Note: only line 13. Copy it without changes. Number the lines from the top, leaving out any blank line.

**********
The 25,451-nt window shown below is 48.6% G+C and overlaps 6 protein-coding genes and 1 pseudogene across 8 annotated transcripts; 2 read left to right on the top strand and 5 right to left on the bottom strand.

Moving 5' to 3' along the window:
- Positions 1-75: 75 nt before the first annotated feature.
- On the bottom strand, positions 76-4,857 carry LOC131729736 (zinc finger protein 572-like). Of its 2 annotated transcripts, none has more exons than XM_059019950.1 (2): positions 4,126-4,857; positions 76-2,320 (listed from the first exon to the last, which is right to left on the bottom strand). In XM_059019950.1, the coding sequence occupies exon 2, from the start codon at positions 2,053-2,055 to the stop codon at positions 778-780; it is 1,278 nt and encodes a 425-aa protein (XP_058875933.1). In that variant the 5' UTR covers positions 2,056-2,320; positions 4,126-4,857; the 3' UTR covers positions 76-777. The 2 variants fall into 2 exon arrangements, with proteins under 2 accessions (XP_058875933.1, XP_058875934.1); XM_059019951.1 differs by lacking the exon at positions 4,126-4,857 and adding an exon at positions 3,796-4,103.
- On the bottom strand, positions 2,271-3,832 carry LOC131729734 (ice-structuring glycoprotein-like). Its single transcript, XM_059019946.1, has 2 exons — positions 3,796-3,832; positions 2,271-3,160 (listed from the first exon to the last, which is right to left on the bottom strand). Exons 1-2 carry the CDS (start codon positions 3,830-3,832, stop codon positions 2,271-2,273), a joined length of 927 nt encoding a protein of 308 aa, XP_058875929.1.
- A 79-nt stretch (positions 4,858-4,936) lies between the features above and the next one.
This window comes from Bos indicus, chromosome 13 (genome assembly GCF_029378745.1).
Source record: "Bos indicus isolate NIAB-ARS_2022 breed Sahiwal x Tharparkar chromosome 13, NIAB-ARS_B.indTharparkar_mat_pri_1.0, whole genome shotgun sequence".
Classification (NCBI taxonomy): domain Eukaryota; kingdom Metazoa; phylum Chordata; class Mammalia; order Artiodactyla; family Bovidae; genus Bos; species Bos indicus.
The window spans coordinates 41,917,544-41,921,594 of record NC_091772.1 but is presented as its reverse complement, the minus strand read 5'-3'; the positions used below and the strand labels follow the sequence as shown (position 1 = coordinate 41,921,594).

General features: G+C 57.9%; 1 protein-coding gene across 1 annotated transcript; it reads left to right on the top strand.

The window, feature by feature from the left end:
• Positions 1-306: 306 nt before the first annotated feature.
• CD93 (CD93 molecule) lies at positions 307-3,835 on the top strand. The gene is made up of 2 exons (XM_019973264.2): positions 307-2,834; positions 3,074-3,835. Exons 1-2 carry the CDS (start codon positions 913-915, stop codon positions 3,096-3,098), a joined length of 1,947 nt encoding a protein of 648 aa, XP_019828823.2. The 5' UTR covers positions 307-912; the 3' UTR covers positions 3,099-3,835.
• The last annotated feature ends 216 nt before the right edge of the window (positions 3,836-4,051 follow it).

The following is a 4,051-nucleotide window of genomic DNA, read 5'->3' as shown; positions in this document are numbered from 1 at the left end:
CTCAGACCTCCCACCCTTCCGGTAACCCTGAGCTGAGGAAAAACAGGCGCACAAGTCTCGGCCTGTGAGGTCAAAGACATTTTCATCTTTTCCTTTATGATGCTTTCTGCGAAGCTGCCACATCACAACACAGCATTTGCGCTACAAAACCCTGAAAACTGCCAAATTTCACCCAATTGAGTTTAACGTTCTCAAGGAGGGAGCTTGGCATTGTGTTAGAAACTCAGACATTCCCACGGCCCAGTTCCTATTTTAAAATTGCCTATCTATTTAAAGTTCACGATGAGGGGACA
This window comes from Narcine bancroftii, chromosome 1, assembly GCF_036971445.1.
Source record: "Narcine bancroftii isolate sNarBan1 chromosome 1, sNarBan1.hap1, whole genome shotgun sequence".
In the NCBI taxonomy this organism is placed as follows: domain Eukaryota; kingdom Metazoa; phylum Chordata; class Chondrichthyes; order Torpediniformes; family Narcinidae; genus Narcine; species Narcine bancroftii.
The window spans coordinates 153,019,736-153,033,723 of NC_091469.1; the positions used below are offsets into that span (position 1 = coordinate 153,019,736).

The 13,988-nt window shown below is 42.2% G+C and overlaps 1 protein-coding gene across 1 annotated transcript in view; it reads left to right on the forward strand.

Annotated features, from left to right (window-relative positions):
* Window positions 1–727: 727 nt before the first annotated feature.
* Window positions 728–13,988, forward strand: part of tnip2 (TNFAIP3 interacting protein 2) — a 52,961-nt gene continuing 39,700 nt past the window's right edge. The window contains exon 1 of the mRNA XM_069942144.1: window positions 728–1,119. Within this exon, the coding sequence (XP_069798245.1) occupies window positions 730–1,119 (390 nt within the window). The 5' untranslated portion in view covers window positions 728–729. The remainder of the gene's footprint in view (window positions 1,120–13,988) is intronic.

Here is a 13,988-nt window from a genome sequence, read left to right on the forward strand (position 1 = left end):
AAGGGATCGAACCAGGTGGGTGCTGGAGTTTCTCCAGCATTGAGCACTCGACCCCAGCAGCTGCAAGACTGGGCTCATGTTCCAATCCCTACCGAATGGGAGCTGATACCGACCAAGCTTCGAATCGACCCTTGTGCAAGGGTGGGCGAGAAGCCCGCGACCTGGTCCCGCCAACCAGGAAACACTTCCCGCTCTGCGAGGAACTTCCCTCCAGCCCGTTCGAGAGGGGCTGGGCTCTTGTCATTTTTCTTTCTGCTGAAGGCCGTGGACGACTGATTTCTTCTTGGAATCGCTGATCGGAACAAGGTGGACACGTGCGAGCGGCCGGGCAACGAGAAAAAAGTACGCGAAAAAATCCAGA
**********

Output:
• Positions 1-306: 306 nt before the first annotated feature.